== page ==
Renowned violinist Louise Owen is sitting across from CBS News correspondent Lesley Stahl when Stahl asks Owen to recall what she did two decades ago, on April 21, 1991.
“Okay. 1991, [it was] a Sunday. I was in Los Angeles and had a concert with the American Youth Symphony,” says Owen. “I don’t remember what I had for lunch but I remember what I had for dinner the night before.”
Stahl is wide-eyed and speechless. Owen is matter-of-fact.
“It’s almost as automatic,” she tells Stahl, “as if you were to say, ‘What is your name, and where do you live?’”
Owen is one of a handful of people in the United States who have hyperthymesia, also known as superior autobiographical memory, or the rare ability to remember and relive their entire lives.
Luckily, most people can and do forget events and tasks—a blessing in disguise, especially when appointments are missed or items are forgotten at the grocery store. The ability to forget and change memories, says Almut Hupbach
, enables humans to keep their memories up to date.
Hupbach, an assistant professor of psychology, says these episodic memories, which she refers to as “mental time travel,” are stored in different parts of the brain and bound together by the hippocampus.
Reopening the memory trace
Her interest in episodic memories was piqued by a 2000 study of rats by psychology professor Karim Nader of McGill University and his colleagues, which found that through invasive pharmacological manipulation, memories can be almost wholly erased.
“You can take a fear-conditioned memory, and you can reactivate it, which supposedly reopens that memory for modification,” Hupbach says. “If at that point you inject a protein synthesis inhibitor into the amygdala, the brain’s center for fear, the fear memory will be lost or erased. That was the most critical finding of the study by Nader et al.”
Hupbach’s fascination with Nader’s results led her to develop a human paradigm that seeks to change episodic memories without administering pharmaceuticals.
“In our paradigm, participants learned a set of everyday objects,” she says. “After a delay, we brought them back and reminded them of the first learning episode, potentially reopening the memory trace for the first set of objects to modification.
“We then showed these participants a new set of objects with the idea that this new set might influence memory for the old set of objects. To assess this, we asked them, after another delay, to recall only the first set of objects.”
Hupbach’s results were compatible with, but different from, the results obtained in the animal world: While rats’ fear memories were erased, the human participants’ memories of the original event remained intact. By opening up the memory trace for the original event during the second session, however, Hupbach was able to “update” the memory of her participants—when recalling the objects from the original set, participants interspersed them with objects from the newer set.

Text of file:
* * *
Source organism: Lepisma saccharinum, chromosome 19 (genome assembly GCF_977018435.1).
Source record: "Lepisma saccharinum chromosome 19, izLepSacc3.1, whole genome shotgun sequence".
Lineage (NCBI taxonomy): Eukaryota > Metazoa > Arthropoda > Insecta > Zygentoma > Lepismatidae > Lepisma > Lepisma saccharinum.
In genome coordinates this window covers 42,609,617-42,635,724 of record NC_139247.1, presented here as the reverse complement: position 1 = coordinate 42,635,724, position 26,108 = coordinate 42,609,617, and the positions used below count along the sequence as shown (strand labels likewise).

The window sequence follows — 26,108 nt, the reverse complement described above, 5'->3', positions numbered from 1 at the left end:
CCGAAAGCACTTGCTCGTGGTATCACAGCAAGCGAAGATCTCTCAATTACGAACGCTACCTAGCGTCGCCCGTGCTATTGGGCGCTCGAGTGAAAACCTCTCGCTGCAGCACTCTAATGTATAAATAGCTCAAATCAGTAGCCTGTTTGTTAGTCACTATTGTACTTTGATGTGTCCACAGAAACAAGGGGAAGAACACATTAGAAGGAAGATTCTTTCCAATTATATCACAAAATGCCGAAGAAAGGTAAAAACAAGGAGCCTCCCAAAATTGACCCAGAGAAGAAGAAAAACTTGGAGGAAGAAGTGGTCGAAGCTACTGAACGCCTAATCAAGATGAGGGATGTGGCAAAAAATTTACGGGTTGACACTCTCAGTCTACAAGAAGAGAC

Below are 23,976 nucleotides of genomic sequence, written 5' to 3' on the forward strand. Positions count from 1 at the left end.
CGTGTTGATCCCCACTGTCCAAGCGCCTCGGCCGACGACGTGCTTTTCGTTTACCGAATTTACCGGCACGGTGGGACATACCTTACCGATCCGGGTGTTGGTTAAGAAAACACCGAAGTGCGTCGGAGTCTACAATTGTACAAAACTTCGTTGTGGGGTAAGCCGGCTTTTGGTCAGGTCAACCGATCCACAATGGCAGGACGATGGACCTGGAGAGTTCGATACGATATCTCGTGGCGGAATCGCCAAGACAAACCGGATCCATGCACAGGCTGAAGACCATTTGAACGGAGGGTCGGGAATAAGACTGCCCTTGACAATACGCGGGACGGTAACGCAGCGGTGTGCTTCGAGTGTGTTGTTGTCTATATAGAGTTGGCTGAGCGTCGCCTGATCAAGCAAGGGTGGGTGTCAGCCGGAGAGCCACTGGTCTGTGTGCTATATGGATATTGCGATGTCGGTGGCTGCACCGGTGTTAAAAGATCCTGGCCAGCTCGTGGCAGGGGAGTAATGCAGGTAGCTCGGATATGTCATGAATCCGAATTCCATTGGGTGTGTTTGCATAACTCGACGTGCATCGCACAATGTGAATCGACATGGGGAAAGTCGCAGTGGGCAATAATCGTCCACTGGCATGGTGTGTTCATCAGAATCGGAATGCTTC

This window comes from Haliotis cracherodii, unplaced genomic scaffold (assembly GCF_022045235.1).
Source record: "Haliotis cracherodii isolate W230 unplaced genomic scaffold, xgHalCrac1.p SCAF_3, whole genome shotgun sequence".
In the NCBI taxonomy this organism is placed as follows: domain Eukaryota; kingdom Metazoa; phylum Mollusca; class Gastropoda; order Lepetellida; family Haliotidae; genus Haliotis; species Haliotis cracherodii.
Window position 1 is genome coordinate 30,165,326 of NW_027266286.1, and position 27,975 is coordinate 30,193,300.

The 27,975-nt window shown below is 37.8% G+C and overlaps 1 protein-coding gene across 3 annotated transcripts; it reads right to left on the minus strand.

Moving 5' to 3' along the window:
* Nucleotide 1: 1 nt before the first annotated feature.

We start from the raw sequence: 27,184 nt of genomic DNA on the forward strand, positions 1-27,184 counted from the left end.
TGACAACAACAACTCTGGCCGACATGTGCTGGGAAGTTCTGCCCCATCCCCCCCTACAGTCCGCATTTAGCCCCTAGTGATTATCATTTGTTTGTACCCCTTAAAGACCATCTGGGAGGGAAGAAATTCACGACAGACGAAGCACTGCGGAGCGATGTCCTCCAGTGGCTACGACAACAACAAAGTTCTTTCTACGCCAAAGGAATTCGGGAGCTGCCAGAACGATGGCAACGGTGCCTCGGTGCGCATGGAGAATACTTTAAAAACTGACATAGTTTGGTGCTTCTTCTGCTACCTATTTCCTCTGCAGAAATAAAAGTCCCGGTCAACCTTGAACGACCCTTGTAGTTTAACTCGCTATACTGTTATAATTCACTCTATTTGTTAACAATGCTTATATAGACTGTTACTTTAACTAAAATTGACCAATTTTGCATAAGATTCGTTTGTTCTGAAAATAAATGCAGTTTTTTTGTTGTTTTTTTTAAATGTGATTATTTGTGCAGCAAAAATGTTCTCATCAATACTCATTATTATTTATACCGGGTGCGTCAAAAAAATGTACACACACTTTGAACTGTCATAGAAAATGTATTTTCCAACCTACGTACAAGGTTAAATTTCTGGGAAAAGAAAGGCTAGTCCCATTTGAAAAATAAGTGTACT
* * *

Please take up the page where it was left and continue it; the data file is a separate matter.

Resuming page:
“It is as if reminding someone of something from the past opens up the memory for modification so that new details can be added,” she says.
The vulnerability of memories is more of a blessing than a curse, says Hupbach. Indeed, people like Owens tell of their inability to live in the present because they are constantly reminded of events from their past, no matter how trivial and inconsequential those past events may have been.
Another hyperthymesia patient, AJ, has described her superior memory as a running movie that never stops and is split between two screens, the past and the present. She says her memory is a burden.
For people like this, forgetting something—anything—may be advantageous and desirable. Trying to get someone, even a person without a superior autobiographical memory, to forget something from the past is no easy task, however. This is the focus of another area of Hupbach’s research—intentional directive forgetting, or telling someone to forget a past event.
Hupbach has found that telling someone to forget a past event is often a futile exercise although it is possible under some conditions: In her studies, people could forget a learned set of objects, such as pictures, if the instruction to forget was immediately followed by the learning of a new set of pictures. However, such forgetting seems to be limited to information learned recently, and does not apply to memories from the more distant past. So intentionally forgetting a troublesome memory, especially one that occurred some time ago, might be difficult without the use of pharmaceuticals, she says.
Some animal researchers have been working on developing a drug that blocks PKMzeta, a kinase crucial to memory recall. After targeting a specific memory to erase, the PKMzeta blocker would be administered and patients could continue living without being dogged by a troublesome memory.
This sounds a lot like the not-so-distant future of the 2006 film Eternal Sunshine of the Spotless Mind
, in which patients go to a clinic to have their most painful memories erased.
Thankfully, Hupbach says, our memories, even the most unpleasant ones, are important to us.
“At first, people say, ‘Sure. It would be great if I could forget my last breakup or something unpleasant,’ she says. “If you ask them a little bit more in detail, however, most people say that they wouldn’t want to completely forget anything because it’s part of their identity.”
In addition to memory, Hupbach teaches courses in cognitive psychology and statistics. She has published more than 20 articles in The Journal of Experimental Psychology
, The Journal of Neuroscience
, the Psychological Bulletin and Review
and other journals, and she has contributed articles to several books, including Memory Reconsolidation
(Elsevier, 2013) and Encyclopedia of the Sciences of Learning